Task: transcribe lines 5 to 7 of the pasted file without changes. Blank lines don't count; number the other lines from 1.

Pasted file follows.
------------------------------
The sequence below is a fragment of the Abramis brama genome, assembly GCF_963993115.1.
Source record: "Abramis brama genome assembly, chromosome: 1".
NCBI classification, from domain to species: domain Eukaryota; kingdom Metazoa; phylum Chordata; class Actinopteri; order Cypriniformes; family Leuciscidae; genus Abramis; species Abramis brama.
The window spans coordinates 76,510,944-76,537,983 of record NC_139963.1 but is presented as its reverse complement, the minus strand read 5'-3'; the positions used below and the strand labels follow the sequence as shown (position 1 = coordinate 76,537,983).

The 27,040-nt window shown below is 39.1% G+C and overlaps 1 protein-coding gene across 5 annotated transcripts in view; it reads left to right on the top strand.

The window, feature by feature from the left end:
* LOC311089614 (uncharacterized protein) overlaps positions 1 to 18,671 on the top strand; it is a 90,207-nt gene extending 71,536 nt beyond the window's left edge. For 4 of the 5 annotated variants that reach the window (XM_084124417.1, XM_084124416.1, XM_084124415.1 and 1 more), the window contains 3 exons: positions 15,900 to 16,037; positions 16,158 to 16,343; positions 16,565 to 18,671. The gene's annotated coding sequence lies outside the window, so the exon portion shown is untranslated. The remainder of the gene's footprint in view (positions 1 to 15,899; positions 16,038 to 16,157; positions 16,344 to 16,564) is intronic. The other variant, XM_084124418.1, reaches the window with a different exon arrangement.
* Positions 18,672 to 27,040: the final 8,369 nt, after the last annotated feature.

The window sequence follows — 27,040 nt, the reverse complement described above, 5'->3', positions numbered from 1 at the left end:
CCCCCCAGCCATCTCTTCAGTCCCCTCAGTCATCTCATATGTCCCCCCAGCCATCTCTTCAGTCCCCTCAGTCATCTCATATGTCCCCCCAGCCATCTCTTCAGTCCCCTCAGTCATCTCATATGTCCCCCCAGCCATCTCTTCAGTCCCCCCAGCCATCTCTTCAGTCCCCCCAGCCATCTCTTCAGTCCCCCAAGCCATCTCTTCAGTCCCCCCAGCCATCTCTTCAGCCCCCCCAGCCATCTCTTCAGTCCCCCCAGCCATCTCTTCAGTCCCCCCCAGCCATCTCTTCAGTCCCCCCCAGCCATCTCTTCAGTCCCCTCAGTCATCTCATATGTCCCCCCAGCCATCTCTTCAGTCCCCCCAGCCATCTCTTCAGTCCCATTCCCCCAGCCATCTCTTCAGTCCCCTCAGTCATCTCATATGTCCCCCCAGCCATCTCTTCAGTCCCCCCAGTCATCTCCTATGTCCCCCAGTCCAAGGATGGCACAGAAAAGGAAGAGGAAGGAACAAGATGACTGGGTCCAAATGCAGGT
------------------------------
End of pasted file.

The 27,040-nt window shown below is 39.1% G+C and overlaps 1 protein-coding gene across 5 annotated transcripts in view; it reads left to right on the top strand.

The window, feature by feature from the left end:
* LOC311089614 (uncharacterized protein) overlaps positions 1 to 18,671 on the top strand; it is a 90,207-nt gene extending 71,536 nt beyond the window's left edge. For 4 of the 5 annotated variants that reach the window (XM_084124417.1, XM_084124416.1, XM_084124415.1 and 1 more), the window contains 3 exons: positions 15,900 to 16,037; positions 16,158 to 16,343; positions 16,565 to 18,671. The gene's annotated coding sequence lies outside the window, so the exon portion shown is untranslated. The remainder of the gene's footprint in view (positions 1 to 15,899; positions 16,038 to 16,157; positions 16,344 to 16,564) is intronic. The other variant, XM_084124418.1, reaches the window with a different exon arrangement.